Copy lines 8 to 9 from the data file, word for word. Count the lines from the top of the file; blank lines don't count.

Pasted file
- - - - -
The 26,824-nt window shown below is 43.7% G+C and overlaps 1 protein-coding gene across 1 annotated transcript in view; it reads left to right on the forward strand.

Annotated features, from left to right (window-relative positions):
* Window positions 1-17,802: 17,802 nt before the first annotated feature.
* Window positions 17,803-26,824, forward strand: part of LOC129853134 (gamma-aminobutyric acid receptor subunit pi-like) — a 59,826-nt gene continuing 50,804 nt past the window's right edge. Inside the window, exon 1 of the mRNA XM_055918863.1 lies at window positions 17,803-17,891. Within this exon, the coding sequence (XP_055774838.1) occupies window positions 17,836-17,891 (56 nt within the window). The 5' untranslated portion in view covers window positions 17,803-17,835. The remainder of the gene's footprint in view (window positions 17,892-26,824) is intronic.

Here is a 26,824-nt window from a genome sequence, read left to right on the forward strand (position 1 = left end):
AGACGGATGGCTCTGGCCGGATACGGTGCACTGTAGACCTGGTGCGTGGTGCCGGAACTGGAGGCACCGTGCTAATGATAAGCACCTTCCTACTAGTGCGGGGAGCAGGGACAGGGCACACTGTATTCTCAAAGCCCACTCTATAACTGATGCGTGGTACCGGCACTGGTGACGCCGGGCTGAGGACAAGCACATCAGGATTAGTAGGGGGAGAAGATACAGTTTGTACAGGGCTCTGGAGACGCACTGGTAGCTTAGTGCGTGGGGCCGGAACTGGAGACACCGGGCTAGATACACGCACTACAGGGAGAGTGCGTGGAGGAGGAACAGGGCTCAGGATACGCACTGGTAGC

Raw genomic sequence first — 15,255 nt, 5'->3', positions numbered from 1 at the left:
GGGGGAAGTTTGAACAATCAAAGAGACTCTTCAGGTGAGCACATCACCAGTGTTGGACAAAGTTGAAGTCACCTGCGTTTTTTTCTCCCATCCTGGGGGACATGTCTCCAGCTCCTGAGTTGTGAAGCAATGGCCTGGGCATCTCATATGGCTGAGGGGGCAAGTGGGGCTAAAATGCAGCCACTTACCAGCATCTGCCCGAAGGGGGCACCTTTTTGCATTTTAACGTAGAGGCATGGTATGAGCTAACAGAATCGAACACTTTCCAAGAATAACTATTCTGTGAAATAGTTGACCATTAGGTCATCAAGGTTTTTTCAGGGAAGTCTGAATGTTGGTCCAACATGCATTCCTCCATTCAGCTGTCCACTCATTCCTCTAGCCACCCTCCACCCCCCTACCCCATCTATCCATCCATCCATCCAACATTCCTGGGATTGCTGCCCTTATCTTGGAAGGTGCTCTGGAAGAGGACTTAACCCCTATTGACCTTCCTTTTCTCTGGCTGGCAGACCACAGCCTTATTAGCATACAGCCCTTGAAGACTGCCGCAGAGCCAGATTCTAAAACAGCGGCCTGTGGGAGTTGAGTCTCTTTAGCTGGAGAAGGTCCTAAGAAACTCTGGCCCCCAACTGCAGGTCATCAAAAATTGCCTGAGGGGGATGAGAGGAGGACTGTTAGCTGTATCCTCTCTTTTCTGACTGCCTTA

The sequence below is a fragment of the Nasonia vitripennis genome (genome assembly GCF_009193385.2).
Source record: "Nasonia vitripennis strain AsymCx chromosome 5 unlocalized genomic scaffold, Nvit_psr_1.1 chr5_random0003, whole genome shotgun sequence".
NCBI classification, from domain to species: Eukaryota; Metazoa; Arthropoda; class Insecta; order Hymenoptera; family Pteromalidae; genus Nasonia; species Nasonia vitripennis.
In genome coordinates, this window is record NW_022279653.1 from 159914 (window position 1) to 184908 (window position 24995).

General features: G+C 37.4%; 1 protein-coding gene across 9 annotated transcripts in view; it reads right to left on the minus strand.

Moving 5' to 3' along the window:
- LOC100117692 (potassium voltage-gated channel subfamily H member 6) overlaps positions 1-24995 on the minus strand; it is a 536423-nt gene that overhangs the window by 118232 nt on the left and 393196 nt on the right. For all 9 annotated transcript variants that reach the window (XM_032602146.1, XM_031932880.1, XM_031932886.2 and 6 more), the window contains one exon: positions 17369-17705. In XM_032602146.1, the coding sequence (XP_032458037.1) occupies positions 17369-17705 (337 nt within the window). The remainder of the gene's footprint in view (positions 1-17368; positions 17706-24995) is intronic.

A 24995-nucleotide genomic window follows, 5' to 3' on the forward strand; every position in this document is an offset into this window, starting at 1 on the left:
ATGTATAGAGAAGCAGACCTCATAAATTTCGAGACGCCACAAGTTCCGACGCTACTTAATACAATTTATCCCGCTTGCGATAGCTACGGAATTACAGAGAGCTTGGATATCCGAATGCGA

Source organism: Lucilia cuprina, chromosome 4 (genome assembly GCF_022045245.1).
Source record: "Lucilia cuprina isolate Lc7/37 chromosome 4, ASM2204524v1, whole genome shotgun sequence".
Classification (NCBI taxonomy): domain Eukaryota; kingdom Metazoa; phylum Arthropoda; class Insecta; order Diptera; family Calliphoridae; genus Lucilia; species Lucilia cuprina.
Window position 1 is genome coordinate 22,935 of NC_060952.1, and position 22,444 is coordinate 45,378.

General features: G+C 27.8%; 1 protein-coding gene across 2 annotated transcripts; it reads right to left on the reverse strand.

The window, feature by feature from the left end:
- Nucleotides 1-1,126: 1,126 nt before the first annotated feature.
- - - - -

GGGGGAAGTTTGAACAATCAAAGAGACTCTTCAGGTGAGCACATCACCAGTGTTGGACAAAGTTGAAGTCACCTGCGTTTTTTTCTCCCATCCTGGGGGACATGTCTCCAGCTCCTGAGTTGTGAAGCAATGGCCTGGGCATCTCATATGGCTGAGGGGGCAAGTGGGGCTAAAATGCAGCCACTTACCAGCATCTGCCCGAAGGGGGCACCTTTTTGCATTTTAACGTAGAGGCATGGTATGAGCTAACAGAATCGAACACTTTCCAAGAATAACTATTCTGTGAAATAGTTGACCATTAGGTCATCAAGGTTTTTTCAGGGAAGTCTGAATGTTGGTCCAACATGCATTCCTCCATTCAGCTGTCCACTCATTCCTCTAGCCACCCTCCACCCCCCTACCCCATCTATCCATCCATCCATCCAACATTCCTGGGATTGCTGCCCTTATCTTGGAAGGTGCTCTGGAAGAGGACTTAACCCCTATTGACCTTCCTTTTCTCTGGCTGGCAGACCACAGCCTTATTAGCATACAGCCCTTGAAGACTGCCGCAGAGCCAGATTCTAAAACAGCGGCCTGTGGGAGTTGAGTCTCTTTAGCTGGAGAAGGTCCTAAGAAACTCTGGCCCCCAACTGCAGGTCATCAAAAATTGCCTGAGGGGGATGAGAGGAGGACTGTTAGCTGTATCCTCTCTTTTCTGACTGCCTTA

The sequence below is a fragment of the Nasonia vitripennis genome (genome assembly GCF_009193385.2).